Ten years on from the fearsome floods of 2007
Ten years ago this month - on Friday 20th July 2007 to be precise - Shipston and many surrounding villages suffered the worst flooding ever recorded. The River Stour reached a level of 5.22m, and while the flooding was over within 12 hours, it left devastation in its wake. Approximately 130 homes and businesses were affected, as well as roads and other infrastructure.
Looking back, the then Mayor, Alan Noyce, said: “That day, and its aftermath, was traumatic for a lot of people. While the town council did all it could to help, I’m extremely grateful to the community for how they responded. A lot of people gave a lot of time to help friends and neighbours get back on their feet.”
Since that day, much has been done to reduce the likelihood and impact of flooding, while contingency and emergency plans have been improved to ensure help is available when needed.
Councillor Fay Ivens leads the Emergency Response Team. “Following the 2007 floods, the town council’s Emergency Plan has been completely revamped. When flooding is imminent, our contractors actively monitor river levels, distribute sandbags and offer reassurance to residents affected. In addition, we have a pool of people we can call on to move furniture should properties be affected in future. We also have a number of emergency centres we can call on to provide temporary accommodation, should that ever be necessary. To my knowledge only one property in, the town has been flooded since 2007.”
Many other initiatives were progressed following the 2007 floods, including a flood fair to raise awareness of prevention measures, with Stratford District Council providing grants to some homeowners to help fund equipment. However, the most significant progress made to reduce flood risk has been the creation of the Shipston Area Flood Action Group (SAFAG) in 2014.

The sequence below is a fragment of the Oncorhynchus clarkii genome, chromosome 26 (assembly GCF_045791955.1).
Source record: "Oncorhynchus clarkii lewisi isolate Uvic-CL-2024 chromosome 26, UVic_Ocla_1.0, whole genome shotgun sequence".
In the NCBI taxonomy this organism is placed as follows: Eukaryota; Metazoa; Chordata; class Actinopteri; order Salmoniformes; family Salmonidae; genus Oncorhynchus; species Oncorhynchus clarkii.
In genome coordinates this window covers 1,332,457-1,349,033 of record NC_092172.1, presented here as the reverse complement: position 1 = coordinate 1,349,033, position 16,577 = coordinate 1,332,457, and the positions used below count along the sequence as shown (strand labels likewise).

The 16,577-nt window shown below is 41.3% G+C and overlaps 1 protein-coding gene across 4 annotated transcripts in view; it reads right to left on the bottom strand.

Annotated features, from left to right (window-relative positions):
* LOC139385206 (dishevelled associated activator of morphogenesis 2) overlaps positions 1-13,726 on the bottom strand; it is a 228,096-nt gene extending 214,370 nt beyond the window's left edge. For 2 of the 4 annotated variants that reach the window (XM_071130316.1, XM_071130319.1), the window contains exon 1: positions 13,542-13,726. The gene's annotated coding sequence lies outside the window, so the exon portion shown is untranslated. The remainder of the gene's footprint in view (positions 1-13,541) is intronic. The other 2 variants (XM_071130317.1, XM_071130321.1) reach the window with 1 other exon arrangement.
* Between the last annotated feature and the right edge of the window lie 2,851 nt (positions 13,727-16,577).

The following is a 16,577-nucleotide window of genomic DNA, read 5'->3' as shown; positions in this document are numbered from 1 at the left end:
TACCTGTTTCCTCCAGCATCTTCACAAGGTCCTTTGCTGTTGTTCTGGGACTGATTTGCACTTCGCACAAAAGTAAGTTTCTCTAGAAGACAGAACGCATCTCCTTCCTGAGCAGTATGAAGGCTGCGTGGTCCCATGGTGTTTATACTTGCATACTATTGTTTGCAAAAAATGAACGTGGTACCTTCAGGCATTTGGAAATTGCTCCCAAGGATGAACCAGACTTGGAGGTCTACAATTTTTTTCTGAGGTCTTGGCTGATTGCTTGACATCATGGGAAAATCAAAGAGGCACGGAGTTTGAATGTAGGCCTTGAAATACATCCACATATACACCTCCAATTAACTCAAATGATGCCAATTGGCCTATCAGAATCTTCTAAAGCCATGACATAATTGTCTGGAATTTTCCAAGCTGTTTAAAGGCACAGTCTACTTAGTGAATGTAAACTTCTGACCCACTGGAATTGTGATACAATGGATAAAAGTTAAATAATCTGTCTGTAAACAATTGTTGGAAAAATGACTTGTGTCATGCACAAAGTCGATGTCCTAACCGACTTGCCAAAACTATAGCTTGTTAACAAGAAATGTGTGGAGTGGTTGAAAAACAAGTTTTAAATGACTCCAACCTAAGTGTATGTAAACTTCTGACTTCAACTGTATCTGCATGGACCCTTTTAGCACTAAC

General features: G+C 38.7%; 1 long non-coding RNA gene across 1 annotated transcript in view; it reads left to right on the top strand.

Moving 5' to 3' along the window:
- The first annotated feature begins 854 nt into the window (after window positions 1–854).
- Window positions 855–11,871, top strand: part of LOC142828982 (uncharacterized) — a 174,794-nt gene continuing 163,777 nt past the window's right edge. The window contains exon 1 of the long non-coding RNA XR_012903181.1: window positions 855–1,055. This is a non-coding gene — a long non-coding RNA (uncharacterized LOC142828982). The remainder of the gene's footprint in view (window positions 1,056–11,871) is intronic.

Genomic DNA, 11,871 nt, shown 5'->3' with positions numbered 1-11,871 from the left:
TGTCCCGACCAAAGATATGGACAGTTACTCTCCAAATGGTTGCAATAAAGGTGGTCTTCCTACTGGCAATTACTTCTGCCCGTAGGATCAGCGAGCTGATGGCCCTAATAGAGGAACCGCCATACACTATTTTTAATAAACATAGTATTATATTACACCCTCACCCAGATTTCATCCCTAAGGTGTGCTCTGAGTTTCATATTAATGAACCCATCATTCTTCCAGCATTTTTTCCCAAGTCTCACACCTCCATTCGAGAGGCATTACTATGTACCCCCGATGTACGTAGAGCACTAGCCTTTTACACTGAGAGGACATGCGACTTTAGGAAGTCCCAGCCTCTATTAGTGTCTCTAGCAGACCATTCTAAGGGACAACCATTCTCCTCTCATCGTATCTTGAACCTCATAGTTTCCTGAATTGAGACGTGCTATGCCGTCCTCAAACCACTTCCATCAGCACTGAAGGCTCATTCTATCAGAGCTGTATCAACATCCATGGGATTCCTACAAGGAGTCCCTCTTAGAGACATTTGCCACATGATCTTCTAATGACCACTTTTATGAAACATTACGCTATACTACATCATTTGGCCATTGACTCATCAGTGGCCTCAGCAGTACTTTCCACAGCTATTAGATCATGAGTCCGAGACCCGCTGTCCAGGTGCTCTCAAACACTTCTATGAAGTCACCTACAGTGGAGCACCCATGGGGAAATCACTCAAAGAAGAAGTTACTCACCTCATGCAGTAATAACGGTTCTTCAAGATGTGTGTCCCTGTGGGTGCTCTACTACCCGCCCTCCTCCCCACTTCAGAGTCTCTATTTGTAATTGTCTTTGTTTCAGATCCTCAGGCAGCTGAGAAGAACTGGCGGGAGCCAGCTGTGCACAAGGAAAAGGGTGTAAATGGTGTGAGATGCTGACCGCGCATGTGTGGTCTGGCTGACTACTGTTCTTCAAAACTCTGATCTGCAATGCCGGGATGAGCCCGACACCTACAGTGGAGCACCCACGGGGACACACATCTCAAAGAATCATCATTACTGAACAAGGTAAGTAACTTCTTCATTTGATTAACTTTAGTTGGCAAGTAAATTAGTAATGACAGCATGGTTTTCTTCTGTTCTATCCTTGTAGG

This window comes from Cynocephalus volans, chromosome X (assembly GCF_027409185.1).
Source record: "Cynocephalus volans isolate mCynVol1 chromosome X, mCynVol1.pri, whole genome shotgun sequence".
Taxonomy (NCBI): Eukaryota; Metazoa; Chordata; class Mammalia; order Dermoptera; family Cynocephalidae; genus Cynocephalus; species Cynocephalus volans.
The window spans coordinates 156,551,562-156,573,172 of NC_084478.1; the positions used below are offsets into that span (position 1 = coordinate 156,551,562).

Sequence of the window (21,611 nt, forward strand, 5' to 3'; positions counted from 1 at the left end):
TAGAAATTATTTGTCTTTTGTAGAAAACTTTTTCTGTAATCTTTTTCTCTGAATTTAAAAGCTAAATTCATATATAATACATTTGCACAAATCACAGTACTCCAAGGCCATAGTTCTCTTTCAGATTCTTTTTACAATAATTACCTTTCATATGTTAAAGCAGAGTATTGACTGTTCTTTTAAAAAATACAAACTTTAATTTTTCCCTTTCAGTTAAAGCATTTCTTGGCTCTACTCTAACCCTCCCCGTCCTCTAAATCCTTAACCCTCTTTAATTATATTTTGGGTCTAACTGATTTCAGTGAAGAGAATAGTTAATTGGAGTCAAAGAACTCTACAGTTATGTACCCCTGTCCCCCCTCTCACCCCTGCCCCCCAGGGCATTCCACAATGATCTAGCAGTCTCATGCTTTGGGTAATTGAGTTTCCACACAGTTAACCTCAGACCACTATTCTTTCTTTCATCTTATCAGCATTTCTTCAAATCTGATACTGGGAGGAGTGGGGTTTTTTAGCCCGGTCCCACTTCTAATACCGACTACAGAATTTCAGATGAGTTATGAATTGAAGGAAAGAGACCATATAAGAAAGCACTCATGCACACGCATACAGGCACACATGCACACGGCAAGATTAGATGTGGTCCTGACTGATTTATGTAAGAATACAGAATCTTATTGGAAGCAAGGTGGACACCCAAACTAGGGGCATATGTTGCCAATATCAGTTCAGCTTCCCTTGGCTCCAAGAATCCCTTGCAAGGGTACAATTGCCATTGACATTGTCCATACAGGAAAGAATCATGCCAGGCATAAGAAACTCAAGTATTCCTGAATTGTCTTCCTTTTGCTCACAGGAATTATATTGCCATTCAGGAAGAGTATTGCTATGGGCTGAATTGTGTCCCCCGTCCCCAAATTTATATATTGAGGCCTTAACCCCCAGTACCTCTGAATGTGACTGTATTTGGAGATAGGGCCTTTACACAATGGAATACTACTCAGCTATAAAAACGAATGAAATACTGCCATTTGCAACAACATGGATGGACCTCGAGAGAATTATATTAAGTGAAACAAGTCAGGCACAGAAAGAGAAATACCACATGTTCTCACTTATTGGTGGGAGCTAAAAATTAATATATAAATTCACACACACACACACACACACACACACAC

SAFAG has already completed property surveys, the publication of an Emergency Advice booklet for residents and a Town Flood Resilience Plan. Regular meetings with the major agencies have resulted in the clearance, repair and replacement of damaged road drains and a more frequent maintenance programme. Severn Trent Water has upgraded the capacity of the pumps at Newbold pumping station and undertakes more regular inspections.
SAFAG meets housing developers to agree schemes which minimise water run-off and is developing natural flood management schemes to reduce the frequency and impact of future flooding. Natural flood defences are more ecologically friendly, can help to reduce sediment and phosphate run off leading to improved water quality and the creation of wildlife habitats. They are also more cost effective and can be implemented in stages which is useful for funding purposes.
Len Grey, SAFAG member, said: “Our progress is attracting interest from senior members of government organisations. We have just hosted the Executive Director of the Environment Agency, who spent an afternoon understanding our progress and visiting our first natural flood management site. Close interest at this level will hopefully lead to greater practical and financial support.”
Mayor, Dan Scobie, said: “I am extremely proud of our town – not only for the courageous way residents and businesses coped with the devastating floods in 2007, but for the way in which volunteers have sought ways to minimise flood risk in the future. I would particularly like to congratulate SAFAG on their achievements to date.”